or any other protected (by other legislation) species

Also note that many local laws apply when it comes to snareing. For example.... the local bylaws in the yorkshire area prohibit the use of snares tied to fence posts or set on rabbit burrows.... so you need to check local bylaws.

When all is said and done, if you have permission to snare rabbits on private land, you are using non locking snares or legal spring traps, check them once a day atleast .... and not bothering protected species you wont have a problem.

Hope this helps a bit
:)
Ed
 

Buckshot

Mod
Mod
Jan 19, 2004
6,129
151
Oxford
bambodoggy said:
You're right about dispatching the fox...I wouldn't want to do it without..... or maybe I'd just realse my dog on it (not sure if that's legal anymore)...
Be wary about using a gun in your back garden !!
Up to two dogs can be used to hunt foxes still, not sure about a fox caught in a snare though. There may be some rule about the fox needing to flee if it so chooses :?:
Snares can be set so they catch and kill a fox very quickly though.

cheers

Mark
 

Wildpacker

Member
Feb 25, 2005
44
0
UK
Mant thanks for the advice, links and references to the legislation.

My reference to the fox no longer being a protected species was a sideswipe at some of the landowners round here that nurtured foxes the same as they do game birds, just for the hunting. Which brings me back to the second question, does anybody know whether they are decent eating - or am I just going to have to find out for myself?
 

bambodoggy

Bushcrafter (boy, I've got a lot to say!)
Nov 10, 2004
3,062
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Surrey
www.stumpandgrind.co.uk
Well the Koreans swear by eating dog and it's a similar family but I don't think I could stomach it.... looks like you'll have to find out and let us all know...

I'll have the skin and brain off you though if you don't want them?
 

ronsos

Forager
Dec 10, 2004
117
0
one of nick cranes books,'action sports' the writer tried bushcrafting with ray mears.built shelters etc and im pretty sure they ate a roadkill fox.will check when i get home-working at present.
 

Buckshot

Mod
Mod
Jan 19, 2004
6,129
151
Oxford
I read a book long ago (can't remember which one) where they ate roadkill fox. Everyone in the party liked it at first, then someone asked what it was and was prompty sick when they found out !
If it's good before you know what it is, why is it bad after? :?:

The only thing that puts me off the is scent glands - they stink!!!!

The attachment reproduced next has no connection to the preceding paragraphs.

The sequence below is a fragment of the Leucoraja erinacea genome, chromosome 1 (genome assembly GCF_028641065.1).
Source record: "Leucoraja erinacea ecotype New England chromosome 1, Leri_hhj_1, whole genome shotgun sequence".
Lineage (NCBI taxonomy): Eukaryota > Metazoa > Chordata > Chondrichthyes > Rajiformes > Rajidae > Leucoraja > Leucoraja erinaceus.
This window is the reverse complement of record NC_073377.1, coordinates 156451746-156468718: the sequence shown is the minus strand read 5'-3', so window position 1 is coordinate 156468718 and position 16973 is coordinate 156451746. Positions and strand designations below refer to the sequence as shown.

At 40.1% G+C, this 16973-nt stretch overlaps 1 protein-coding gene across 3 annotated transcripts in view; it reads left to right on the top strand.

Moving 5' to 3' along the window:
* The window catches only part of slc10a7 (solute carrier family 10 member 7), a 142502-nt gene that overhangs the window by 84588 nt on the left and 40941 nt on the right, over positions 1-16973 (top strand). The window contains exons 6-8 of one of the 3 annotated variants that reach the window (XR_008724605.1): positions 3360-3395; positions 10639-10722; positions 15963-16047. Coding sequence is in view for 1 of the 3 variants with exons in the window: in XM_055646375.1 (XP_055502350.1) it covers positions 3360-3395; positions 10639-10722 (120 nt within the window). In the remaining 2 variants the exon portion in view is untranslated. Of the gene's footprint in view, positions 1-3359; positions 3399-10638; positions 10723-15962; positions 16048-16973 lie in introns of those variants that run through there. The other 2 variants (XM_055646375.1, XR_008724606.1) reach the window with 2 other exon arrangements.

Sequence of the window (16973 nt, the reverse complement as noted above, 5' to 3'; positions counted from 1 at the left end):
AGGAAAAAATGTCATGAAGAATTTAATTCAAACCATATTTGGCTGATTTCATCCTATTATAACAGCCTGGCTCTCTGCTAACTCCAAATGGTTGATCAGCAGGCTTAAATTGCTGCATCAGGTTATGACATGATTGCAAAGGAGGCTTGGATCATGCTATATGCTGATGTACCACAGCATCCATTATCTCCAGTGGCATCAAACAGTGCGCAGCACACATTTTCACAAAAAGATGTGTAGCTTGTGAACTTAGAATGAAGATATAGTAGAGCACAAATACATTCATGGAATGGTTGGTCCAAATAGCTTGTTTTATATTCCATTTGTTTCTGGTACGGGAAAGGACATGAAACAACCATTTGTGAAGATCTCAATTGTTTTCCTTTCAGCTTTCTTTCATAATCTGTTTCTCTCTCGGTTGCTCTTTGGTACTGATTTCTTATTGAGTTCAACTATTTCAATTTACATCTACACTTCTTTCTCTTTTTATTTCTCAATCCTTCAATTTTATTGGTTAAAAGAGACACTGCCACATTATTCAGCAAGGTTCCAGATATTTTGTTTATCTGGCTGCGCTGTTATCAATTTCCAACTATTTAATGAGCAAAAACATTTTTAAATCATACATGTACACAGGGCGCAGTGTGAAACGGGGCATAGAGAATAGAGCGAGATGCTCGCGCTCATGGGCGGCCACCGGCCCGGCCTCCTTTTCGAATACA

Give it a try and let us know

Mark
 

Tony

White bear (Admin)
Admin
Apr 16, 2003
22,134
696
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Wales
www.bushcraftuk.com
I know people in Canada that eat roadkill, never had a problem with it. I'd imagine that fox is ok, as long as it's well cooked, they eat some dodgy stuff and you don't want that passed on to you :pack:
 

ChrisKavanaugh

Need to contact Admin...
Putting aside cultural prejudices you can eat most anything. Some animals taste plain awfull based on what they consume. If you ever read a list of what coyotes have been observed dining on you will understand the above comment :yikes:You also have to take care to properly remove the scent glands as mentioned and observe the animal for obvious signs of disease.
 

Buckshot

Mod
Mod
Jan 19, 2004
6,129
151
Oxford
I went to a BASC organised evening yesterday specifically for Gamekeepers.
During the evening it was mentioned that 5 or so years ago there was a move to ban all snares in the UK :yikes: , they blew their own trumpet a little and said they were instrumental in rejecting that ban.

They also said there's an EU directive on the table atm to make everyone who uses snares go on a training course.
It's not law or anywhere near it yet but I think it's only a matter of time. Some other EU countries already have a system of training in place. Not a bad idea perhaps, another piece of bureaucracy - definately :shock:

Mark
 

tenbears10

Native
Oct 31, 2003
1,220
0
xxxx
you can see photos of Abbe's snaring course in Sweden to get his licence in the bcuk gallery. So it is law there already.

I know it is more red tape but if it excludes the cowboys who get everyone else a bad name then it's a good thing imo.